Tag: apple trees

More on Autumn Leaves

More on Autumn Leaves

Having observed a rather rapid transition in the “red to dead” leaves in our area this year, one that resulted in a shorter period to enjoy nature’s autumn tapestry, I was intrigued by a couple of related articles in a recent issue of Dave’s Garden Weekly Newsletter. This is an excellent compendium of information, with contributions from professionals and amateurs many parts of North America.  If you haven’t yet come across this site, you can find it at www.davesgarden.com.  If you register (i.e. create an account, which is free) you will automatically receive the weekly newsletter.

Soft colours form a muted tapestry in early November

The November 12 edition contains Carrie Lamont’s account as to Why Trees Lose their Leaves in the Fall.  Her spritely approach combines clear information with clever illustrations, and provides a refresher course in the annual phenomenon that we all learned long ago in elementary school but are now hard-pressed to explain to another adult. Her basic thesis is that all plants first evolved in tropical climes when stems and fern-like leaves were sufficient to do the photosynthesis job. Later, evolution produced different plants which had broad flat leaves that were good for absorbing sunlight and for evaporation in warm air.  As temperatures cooled, those leaves were eventually adapted to be disposable in times of cold and dry air (as in our winter conditions). That’s why, in our climate, leaves fall in the fall; and round out the cycle of life by enriching the soil where they fall, with nutrients for the very tree or shrub from which they had been cast off.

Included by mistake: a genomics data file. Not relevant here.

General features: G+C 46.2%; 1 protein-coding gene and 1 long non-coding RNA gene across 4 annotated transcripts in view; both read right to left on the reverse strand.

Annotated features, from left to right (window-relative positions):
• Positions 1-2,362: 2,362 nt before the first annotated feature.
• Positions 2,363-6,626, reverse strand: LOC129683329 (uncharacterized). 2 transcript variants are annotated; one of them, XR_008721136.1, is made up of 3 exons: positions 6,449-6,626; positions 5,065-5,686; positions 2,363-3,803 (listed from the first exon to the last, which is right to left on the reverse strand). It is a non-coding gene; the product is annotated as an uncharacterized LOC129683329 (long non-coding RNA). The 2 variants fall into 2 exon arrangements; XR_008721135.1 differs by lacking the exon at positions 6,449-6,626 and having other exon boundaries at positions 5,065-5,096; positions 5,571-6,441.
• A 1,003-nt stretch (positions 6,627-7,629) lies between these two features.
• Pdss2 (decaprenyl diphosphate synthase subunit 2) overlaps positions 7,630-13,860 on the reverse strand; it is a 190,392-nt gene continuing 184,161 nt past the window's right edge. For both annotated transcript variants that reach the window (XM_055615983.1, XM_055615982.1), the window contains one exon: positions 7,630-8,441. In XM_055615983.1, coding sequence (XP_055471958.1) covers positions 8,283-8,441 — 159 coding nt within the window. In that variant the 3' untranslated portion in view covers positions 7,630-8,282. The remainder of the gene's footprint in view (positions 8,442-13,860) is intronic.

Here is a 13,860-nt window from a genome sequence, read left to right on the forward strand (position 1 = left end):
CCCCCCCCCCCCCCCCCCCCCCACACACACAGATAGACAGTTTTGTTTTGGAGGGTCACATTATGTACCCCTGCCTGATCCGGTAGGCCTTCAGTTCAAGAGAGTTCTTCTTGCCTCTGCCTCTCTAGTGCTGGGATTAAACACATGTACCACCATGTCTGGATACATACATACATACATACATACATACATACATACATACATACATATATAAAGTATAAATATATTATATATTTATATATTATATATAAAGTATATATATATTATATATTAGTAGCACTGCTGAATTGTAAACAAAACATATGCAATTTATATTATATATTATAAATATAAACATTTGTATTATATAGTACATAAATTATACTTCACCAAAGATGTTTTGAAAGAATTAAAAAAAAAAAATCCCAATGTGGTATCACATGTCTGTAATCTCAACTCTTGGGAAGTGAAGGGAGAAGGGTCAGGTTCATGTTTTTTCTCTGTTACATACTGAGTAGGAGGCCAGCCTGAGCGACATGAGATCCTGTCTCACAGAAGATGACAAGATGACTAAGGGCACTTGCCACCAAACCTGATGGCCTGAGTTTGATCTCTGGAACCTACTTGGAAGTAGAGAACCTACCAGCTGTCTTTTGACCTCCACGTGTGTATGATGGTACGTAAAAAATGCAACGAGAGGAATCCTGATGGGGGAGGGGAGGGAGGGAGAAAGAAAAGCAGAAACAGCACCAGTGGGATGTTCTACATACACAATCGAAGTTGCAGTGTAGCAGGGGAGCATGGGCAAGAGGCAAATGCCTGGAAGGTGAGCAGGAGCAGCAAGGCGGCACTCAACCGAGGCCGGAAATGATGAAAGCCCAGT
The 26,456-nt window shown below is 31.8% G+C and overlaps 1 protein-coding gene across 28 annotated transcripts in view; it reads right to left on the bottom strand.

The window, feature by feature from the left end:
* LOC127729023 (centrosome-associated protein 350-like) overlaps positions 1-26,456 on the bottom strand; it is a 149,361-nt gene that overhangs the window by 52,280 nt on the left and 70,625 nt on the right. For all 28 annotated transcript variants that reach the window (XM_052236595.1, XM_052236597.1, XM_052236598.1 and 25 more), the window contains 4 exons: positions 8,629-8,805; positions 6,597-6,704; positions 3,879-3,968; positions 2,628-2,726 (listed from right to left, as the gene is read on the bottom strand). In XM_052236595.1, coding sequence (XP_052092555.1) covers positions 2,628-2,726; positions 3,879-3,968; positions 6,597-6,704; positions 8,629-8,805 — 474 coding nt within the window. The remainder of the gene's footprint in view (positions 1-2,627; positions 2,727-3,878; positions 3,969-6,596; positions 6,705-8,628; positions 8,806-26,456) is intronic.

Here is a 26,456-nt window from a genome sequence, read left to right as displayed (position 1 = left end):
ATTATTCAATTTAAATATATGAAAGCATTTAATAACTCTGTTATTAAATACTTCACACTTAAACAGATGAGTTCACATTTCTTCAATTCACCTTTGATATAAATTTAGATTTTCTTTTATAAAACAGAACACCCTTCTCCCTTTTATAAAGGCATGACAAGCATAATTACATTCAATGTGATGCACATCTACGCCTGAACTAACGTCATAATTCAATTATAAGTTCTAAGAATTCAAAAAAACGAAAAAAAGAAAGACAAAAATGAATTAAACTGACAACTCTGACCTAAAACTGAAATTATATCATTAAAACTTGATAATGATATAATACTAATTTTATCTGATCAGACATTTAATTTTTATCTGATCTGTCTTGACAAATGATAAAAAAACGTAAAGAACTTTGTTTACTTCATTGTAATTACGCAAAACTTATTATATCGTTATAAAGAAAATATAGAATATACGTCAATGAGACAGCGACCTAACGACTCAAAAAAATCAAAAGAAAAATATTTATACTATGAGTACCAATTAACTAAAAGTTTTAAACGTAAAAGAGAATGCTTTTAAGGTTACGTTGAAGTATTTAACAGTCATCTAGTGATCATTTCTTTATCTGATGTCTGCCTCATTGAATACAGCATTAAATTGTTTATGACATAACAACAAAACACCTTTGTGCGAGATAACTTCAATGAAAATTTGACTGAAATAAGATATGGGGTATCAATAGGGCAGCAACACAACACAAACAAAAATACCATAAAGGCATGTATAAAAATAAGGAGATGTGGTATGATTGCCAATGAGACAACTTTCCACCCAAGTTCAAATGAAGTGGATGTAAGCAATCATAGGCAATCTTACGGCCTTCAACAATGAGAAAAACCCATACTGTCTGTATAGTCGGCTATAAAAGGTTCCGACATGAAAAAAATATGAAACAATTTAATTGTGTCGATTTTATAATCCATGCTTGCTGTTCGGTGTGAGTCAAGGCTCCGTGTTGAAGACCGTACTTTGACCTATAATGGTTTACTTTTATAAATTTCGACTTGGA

A century-old apple tree still puts forth fruit, which is enjoyed mainly by local wildlife

By scrolling down Dave’s newsletter you can find articles from previous days of the week.  In this edition, they include other articles related to fall, like Gloria Cole’s “Fall and Winter Gardening ” (and, here,  a reminder that our own Niki Jabbour  published a comprehensive book entitled “The Year-Round Vegetable Gardener” last winter).

Pumpkins and fall flowers take pride of place when one has missed an opportunity to photograph a true vegetable market

Another entry entitled “Bulbs – a year in bloom” provides a primer on growing a wide selection of “bulbs” throughout the year.  But first, author Toni Leland clarifies the terminology used to differentiate the many plants that are commonly thought of as growing from bulbs.  Ms. Leland states that bulbs, corms, tubers and rhizomes all belong in the category of geophyte. They have fat underground roots or stems that keep the plant alive during cold or drought. A true bulb is actually a short stem and packed scales that contain nutrition and embryonic leaves and flowers; corms are enlarged stems containing a bud on top and covered with dry leaf bases; tubers are swollen with food reserves and have several “eyes”; while rhizomes are horizontal stems from which the stalk and leaves develop.   Whatever the term, in the Chester region it is not too late to plant geophytes now for “flowers that bloom in the spring, tra-la”.  In fact this month is also a time to start potting up narcissus, hyacinth and amaryllis geophytes for forcing indoor blooms.

An article entitled “Are Falls Getting Shorter?” caught my eye because it seemed to reinforce my perception that the season was briefer this year.  In fact, I believe the author,  Adina Dosan,  was merely nostalgic for the past and lamenting the fact that as we age time appears to move more quickly.  Nevertheless, she included some lovely images of fall colours.

As a contrast, to show how the camera can sometimes fool the eye, I’m including a photo below that appears to be snow-covered branches sheltering two deer. In fact, the “snow” is lichen that is growing on some very old apple trees that were part of a local farm well over 100 years ago. I was standing on a raised deck at quite a distance from the animals (the closest I could get before they bounded away) when I took the photo and it was only later, when cropping and thus zooming in on the subject, that the lichen forms looked different.

Thanks for the windfalls. Sorry we gotta eat and run…